Create LLC In Texas: Everything You Need to Know
The first thing you must do when creating your LLC is to give it a name. 4 min read
2. Key Steps after Forming a Business
3. How to Maintain LLC Status
The first thing you must do when creating your LLC is to give it a name. Before you can finalize your decision, you need to do a bit of research to make sure the name is available. In the state of Texas, the name can be whatever you want as long as it contains LLC, L.L.C, or limited liability company. You can't use words like bank, attorney, or university since those kinds of businesses require additional paperwork and licensed employees. You also can't use words that will confuse the LLC with existing businesses or federal entities.
You can conduct a name search on the state of Texas website by making an account. This also grants access to business forms and other application forms you'll need as well as an avenue to make payments to the state. Once you've confirmed your name is available, it's generally a good idea to seize everything you can with that name including trademarks and domain names.
Next, choose a registered agent for your Texas LLC. This is the person who will take care of all the legal requirements of the LLC including any instances when the LLC is sued. The agent must be a resident of Texas or a corporation allowed to operate in Texas. The owner and other employees in the LLC are not prohibited from acting as the registered agent. The only limitation is that it cannot be the LLC itself.
Afterward, it's time to file the Certificate of Formation online, in person, or by mail. You'll also need to decide if the LLC is going to be member managed or manager managed.
- Members of the LLC are actively involved
- Company and members are served equally well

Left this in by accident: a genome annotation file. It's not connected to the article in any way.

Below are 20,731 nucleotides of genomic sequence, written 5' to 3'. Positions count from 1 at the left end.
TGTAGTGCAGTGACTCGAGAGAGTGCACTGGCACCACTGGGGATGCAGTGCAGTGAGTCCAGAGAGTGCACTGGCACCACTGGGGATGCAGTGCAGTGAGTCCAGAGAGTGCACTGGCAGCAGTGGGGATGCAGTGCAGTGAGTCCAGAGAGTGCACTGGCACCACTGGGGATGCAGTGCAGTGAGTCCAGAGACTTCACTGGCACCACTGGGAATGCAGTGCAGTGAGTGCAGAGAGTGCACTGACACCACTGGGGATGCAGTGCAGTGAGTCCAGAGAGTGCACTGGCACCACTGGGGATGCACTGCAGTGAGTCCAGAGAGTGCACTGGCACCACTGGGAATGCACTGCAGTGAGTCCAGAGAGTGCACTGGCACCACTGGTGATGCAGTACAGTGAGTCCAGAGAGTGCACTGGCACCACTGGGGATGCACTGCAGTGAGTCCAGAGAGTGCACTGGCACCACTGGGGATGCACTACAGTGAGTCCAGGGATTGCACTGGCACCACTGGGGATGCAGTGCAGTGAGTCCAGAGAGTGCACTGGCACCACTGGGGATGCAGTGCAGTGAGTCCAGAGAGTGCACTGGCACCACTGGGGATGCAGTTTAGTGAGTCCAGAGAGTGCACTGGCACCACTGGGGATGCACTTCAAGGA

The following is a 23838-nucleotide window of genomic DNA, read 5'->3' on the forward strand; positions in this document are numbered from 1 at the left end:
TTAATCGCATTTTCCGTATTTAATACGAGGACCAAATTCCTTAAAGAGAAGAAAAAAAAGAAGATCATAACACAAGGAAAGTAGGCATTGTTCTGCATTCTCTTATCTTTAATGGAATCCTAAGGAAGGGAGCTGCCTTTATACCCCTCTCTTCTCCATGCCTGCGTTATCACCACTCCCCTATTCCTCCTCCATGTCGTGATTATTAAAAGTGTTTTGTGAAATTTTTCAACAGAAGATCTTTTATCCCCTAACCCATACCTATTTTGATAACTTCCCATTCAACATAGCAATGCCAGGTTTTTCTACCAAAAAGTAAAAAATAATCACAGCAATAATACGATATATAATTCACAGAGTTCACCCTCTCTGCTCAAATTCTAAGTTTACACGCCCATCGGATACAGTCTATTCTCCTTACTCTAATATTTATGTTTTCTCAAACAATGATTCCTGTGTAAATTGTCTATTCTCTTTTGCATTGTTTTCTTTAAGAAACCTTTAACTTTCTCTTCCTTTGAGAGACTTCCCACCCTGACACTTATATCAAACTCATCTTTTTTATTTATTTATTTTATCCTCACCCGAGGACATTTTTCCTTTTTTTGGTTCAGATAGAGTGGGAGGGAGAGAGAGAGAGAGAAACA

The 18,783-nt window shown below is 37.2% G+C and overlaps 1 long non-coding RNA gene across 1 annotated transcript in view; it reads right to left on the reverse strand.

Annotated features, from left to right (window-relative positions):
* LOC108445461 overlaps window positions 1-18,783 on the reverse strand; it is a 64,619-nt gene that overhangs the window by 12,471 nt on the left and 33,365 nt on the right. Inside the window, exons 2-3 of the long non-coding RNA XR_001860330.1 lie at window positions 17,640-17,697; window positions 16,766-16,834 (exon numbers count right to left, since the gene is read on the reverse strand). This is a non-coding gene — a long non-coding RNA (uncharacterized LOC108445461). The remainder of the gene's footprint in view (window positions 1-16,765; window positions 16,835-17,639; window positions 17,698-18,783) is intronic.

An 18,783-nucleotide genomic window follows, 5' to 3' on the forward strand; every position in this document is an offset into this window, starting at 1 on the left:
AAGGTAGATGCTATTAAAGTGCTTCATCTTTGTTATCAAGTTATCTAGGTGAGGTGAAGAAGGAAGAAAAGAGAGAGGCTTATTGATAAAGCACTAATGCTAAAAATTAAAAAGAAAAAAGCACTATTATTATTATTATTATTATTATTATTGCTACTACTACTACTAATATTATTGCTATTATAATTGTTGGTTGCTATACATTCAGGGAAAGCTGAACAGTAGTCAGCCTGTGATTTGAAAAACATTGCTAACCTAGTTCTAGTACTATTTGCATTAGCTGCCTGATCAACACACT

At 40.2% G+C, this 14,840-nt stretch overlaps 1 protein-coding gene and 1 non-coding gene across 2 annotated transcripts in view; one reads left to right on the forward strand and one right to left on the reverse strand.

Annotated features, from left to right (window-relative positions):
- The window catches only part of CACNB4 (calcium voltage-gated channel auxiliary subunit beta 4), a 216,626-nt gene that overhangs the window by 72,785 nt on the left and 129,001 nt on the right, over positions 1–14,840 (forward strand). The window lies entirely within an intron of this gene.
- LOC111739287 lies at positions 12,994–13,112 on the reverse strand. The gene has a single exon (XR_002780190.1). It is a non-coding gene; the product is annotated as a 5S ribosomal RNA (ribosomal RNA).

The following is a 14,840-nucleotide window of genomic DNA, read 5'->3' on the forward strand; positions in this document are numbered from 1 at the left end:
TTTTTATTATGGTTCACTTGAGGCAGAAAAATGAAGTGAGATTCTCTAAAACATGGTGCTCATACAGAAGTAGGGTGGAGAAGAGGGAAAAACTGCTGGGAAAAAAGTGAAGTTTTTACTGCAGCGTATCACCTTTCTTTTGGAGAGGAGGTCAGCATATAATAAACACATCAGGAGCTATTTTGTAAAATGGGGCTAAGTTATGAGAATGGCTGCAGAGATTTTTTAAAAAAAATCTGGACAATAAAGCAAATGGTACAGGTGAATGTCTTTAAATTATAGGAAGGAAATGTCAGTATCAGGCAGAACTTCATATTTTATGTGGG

- Each member has a say
- Decisions are made by voting
- Designated managers are recognized as authority
- Can be more efficient and effective
- No need for voting time
After you file for the Certificate of Formation, it's time to create an operating agreement. Texas doesn't actually require it, but it's better to have it anyway. This document details how the LLC is run including operation and ownership.
Get an Employer Identification Number next. This is how a business entity is recognized on all levels. It's like your LLC's social security number. You'll need this number when you file taxes. An EIN is obtained through the IRS online or by mail.
Foreign LLCs Doing Business in Texas
If you operate an LLC registered outside of Texas, you must first register with the Texas State Department to do business in the state. In order to register, you must have a registered agent for the process, who can be an individual living in Texas or a corporation that's cleared to operate in Texas. You'll need Form 304 or the Application for Registration of Foreign Limited Liability Company to register.
Just because your LLC's name was available somewhere else doesn't mean it'll be available in Texas. You must conduct a name search to ensure that your LLC's name is available for use in Texas. If it's not available, you'll have to adopt another name for your Texas operations.
Key Steps after Forming a Business
The first thing you need to do is separate your personal assets from the business. The best way to do this is to open a bank account specifically for your business. It's also a good idea to get a credit card for your business, which makes it easier to track expenses and can build the company's credit.
You'll also need to register for Texas State Tax, Unemployment Insurance Tax and Texas Sales Tax. In Texas, your LLC must pay a Franchise Tax as well simply for being a business in the state. Make sure you obtain all the necessary licenses and permits to operate in your local Texas municipality as well. Your local chamber of commerce should have all the necessary information and forms.
How to Maintain LLC Status
If you want to keep your LLC status in Texas, you'll have to file your reports and taxes on time. In Texas, you'll have to file the Franchise Tax Public Information Report. If your LLC makes less than $1,110,000 a year, you don't have a tax to pay, but you still have to file a no tax due report. Unless you've opted for S-corp or C-corp status, you and other members of your LLC must report income earnings to the IRS with Form 1065.
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